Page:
The highly skilled cobblers or “boot craftsman” at Russell Moccasin have dedicated themselves to crafting the finest hand made; custom fit moccasin style boots anywhere in the world for well over 115 years. They take tremendous pride in their company and have created an outstanding hunting boot in the High County Extreme. Designed with a new single piece Montana Claw Air Bob Sole that is built to bridge the gap between the arch and the ball of the foot for additional support and improved wear, the outside cleat pattern of this outsole will also help you gain better traction while side hilling across steep terrain. Russell believes that their Montana Claw sole is the finest sole ever designed as it grips like no other sole they have ever worn. The hollow air filled cleats give and grab in slick terrain so that you don’t have to worry about falling down.

The Extreme is highlighted by a True-Fit® fiberglass shank that is 68% lighter than steel but equally as strong. This unique shank provides additional strength to the arch area, making the Extreme more rigid for sure-footed traction. (68% lighter than steel but equally strong), solidifying the arch area, thus making the boot more rigid for sure-footed traction.

Although you can choose the height of your High Country Extreme, (I went with 8”) Russell custom height for this boot is 12” and it is still very light in weight.  In fact, the 12” High Country Hunter Extreme at 80 oz. weighs only 2.4 ounces more than a 9” or 10” model at 77.6 oz. Providing you with additional protection and the ability to seal out water when crossing streams to prevent wet socks, boots and possible blisters, 2.4 oz. Is a very minimal amount of weight for the additional support you are given to avoid injury in high altitude, rugged terrain. The rugged sure-grip Montana Claw sole on the High Country Hunter Extreme weighs more than the boot itself…so the height of this boot is an added bonus.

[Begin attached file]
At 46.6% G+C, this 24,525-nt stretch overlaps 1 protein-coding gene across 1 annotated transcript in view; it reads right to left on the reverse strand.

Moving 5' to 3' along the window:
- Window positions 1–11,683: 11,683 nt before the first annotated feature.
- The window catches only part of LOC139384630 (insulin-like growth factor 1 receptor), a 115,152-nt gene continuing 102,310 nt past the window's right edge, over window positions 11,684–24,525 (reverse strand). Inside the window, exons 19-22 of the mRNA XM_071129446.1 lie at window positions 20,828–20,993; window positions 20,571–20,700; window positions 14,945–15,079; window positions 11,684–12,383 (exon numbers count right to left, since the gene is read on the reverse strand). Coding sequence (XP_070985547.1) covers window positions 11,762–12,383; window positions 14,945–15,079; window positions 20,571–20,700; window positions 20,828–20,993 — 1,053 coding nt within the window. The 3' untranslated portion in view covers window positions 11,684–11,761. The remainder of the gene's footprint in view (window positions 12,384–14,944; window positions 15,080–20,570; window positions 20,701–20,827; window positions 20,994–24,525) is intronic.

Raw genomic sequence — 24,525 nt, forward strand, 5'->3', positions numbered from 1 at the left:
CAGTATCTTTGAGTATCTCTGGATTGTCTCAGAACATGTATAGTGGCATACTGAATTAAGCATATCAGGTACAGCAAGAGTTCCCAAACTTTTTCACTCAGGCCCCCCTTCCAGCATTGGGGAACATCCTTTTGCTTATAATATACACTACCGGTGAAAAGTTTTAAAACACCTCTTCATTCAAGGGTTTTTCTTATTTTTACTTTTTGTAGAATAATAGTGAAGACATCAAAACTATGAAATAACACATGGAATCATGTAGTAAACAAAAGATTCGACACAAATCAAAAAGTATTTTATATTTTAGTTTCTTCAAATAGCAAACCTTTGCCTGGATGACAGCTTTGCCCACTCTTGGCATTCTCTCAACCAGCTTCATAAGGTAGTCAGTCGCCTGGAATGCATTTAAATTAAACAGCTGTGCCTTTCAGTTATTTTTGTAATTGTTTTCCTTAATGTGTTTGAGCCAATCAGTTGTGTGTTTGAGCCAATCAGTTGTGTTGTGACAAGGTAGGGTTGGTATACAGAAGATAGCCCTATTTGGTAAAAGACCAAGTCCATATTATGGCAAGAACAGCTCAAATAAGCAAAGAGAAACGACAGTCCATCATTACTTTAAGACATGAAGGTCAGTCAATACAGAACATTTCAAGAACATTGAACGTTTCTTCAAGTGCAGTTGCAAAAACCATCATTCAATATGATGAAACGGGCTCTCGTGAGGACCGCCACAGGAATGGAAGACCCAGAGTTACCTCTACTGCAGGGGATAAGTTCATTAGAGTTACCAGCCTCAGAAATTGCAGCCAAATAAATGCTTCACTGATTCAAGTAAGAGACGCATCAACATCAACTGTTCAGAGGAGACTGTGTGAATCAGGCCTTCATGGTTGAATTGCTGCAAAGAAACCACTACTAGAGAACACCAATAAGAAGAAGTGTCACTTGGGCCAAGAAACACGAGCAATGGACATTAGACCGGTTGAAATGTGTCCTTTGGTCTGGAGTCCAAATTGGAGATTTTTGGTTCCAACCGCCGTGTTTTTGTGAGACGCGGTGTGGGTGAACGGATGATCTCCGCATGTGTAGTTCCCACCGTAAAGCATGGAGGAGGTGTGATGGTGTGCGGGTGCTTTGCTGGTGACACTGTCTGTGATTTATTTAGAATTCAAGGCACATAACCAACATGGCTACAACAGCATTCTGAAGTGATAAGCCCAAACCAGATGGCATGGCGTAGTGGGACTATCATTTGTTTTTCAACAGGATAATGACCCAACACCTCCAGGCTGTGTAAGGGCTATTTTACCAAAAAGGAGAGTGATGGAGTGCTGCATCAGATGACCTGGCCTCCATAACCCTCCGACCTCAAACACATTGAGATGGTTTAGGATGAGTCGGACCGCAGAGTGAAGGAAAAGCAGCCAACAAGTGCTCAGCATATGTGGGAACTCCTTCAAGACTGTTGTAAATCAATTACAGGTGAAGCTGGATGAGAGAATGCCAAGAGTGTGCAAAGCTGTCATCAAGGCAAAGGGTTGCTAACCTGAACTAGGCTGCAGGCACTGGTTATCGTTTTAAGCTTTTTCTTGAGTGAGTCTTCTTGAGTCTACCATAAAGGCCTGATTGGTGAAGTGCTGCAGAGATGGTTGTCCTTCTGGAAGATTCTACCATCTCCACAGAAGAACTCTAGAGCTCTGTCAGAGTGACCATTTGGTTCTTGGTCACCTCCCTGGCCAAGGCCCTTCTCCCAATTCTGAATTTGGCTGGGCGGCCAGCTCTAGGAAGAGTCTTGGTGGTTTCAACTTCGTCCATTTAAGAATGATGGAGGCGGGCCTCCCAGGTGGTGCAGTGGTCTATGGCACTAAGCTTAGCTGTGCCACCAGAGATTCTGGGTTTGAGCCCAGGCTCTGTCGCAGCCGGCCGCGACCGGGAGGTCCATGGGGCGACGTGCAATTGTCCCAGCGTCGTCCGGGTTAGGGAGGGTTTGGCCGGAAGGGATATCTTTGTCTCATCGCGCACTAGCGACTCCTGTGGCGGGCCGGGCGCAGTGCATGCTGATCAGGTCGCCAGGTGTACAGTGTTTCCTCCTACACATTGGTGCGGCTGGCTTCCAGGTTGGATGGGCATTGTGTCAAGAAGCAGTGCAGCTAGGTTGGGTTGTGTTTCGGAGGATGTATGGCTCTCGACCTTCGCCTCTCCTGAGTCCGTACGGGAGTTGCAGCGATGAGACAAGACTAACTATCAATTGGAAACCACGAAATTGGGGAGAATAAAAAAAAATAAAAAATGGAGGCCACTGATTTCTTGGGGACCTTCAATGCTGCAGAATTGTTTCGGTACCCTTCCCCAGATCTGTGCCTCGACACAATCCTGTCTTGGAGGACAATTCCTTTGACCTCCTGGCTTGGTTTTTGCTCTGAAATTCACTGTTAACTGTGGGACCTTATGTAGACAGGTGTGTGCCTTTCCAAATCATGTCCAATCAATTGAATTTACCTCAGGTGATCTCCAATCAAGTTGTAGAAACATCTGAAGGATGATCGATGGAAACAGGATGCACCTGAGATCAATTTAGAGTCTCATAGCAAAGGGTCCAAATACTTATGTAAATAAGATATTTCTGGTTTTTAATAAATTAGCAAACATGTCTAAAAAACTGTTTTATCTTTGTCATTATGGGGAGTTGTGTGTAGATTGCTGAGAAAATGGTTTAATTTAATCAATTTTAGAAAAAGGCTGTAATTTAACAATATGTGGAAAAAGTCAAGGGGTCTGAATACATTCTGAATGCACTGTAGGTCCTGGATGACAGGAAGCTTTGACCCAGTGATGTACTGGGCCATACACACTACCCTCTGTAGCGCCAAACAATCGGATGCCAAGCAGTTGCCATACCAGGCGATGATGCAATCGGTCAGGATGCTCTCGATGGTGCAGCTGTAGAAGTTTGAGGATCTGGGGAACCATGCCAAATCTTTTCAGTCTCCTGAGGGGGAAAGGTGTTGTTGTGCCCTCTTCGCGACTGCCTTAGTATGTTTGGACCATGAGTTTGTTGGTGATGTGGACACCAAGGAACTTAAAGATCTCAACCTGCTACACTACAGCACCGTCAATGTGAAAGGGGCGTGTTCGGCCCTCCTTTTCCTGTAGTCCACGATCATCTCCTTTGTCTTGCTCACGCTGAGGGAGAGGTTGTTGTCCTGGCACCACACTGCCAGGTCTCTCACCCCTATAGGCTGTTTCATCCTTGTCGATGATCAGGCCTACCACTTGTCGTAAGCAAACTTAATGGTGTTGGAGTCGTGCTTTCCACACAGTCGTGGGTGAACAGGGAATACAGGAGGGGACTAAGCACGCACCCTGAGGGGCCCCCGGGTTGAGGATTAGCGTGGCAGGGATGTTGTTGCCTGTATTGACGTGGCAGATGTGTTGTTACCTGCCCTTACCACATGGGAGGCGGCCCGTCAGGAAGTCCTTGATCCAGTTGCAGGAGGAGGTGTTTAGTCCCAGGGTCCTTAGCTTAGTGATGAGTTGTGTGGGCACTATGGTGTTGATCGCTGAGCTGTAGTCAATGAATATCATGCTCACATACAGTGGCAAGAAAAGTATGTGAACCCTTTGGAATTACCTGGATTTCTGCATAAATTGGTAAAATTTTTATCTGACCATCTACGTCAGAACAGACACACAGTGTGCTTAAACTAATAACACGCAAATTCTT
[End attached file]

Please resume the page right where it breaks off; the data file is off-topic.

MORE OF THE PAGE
A thick layer of Poron Technical Foam, (that doesn’t compress under walking pressure), is built into the bottom of the Extreme which translates into great walking comfort during very long, difficult days while hiking out in the mountains, The uppers of each High Country Hunter are lined in Turtleskin and leather. This feature provides outstanding lower leg and ankle support as well as protection from sharp, jagged rocks. Double vamp, made in a fine grained wear resistant Ebbtide leather; the 12-inch Extremes are available in women’s sizes too.


 Russell Moccasin, specifically designed this high, non-insulated hunting boot, for your comfort, support, traction, durability, and to help you stand up to the challenges of rough, rugged terrain. Providing outstanding stability, the Extreme’s moccasin design is amazingly flexible and quiet. There’s no doubt that the boot artisan’s at Russell Moccasin know what they are doing.


 Technical Specifications – High Country Extremes

 Choice of Sole:

  • Full Montana Claw Air Bob (Standard)
  • “Montana” Claw Air Bob

russell Soles

Choice of Toe Cap:

  • No toe cap
  • Add toe cap

russell Toes

Choice of Thinsulate:

  • No Thinsulate
  • 200 gram Thinsulate Foot Only
  • 400 gram Thinsulate Foot Only
  • 200 gram Thinsulate
  • 400 gram Thinsulate

Rusell Thinsilate

Choice of Leather Option:

  • Brown Ebbtide (Standard)
  • Chocolate Ebbtide

Uppers: Turtleskin and Leather

Weight: 80 ounces/12” boot

Footbed/Padding: Poron Technical Foam

Construction: Moccasin Boot, Double Vamp Design

Shank:True-Fit® fiberglass shank

Made: America